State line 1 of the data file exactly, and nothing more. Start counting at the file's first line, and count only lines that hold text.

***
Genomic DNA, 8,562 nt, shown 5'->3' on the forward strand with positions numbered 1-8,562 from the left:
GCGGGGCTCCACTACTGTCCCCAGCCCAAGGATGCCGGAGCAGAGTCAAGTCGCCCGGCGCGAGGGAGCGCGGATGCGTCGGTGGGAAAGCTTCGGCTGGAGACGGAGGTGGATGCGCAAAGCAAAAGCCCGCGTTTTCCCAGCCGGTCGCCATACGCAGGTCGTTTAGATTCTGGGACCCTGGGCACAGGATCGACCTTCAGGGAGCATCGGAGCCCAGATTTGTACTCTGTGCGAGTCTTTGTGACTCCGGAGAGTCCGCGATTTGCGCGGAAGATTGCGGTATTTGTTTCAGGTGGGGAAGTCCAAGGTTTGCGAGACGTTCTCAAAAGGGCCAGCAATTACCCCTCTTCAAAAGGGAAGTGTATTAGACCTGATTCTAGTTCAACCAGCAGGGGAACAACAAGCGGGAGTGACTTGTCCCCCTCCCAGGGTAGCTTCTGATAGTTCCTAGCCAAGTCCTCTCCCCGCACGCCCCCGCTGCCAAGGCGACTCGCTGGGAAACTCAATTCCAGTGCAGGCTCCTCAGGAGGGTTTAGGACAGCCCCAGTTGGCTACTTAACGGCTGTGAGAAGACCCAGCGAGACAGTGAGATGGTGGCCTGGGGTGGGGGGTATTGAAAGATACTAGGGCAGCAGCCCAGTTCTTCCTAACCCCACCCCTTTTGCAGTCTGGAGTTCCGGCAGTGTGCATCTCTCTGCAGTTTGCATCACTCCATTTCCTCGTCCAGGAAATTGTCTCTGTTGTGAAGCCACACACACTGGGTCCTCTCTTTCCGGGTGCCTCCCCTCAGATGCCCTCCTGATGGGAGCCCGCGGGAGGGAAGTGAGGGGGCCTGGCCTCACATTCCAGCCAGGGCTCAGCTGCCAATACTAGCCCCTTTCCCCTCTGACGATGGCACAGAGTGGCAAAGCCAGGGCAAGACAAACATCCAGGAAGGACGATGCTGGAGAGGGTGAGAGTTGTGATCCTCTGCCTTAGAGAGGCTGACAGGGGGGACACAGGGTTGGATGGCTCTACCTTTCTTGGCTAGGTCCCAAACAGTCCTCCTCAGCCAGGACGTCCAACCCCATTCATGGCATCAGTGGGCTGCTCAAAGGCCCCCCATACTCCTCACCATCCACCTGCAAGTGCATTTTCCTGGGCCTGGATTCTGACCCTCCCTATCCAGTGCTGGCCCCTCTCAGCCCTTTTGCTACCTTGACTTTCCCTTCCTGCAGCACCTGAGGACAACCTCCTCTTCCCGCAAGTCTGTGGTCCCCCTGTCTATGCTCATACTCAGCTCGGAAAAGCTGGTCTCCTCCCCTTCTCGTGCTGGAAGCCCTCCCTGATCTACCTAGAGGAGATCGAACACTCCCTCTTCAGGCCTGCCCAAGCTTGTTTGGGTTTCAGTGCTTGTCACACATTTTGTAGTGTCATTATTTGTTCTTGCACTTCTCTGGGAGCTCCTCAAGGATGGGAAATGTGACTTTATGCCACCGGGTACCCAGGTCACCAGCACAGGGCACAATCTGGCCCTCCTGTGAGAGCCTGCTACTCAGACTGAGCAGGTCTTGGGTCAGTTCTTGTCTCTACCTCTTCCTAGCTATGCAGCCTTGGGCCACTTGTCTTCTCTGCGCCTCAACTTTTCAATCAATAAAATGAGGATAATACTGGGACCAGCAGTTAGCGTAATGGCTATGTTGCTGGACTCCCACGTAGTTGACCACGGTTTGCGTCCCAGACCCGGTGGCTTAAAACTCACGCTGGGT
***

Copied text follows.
Genomic DNA, 8,562 nt, shown 5'->3' on the forward strand with positions numbered 1-8,562 from the left: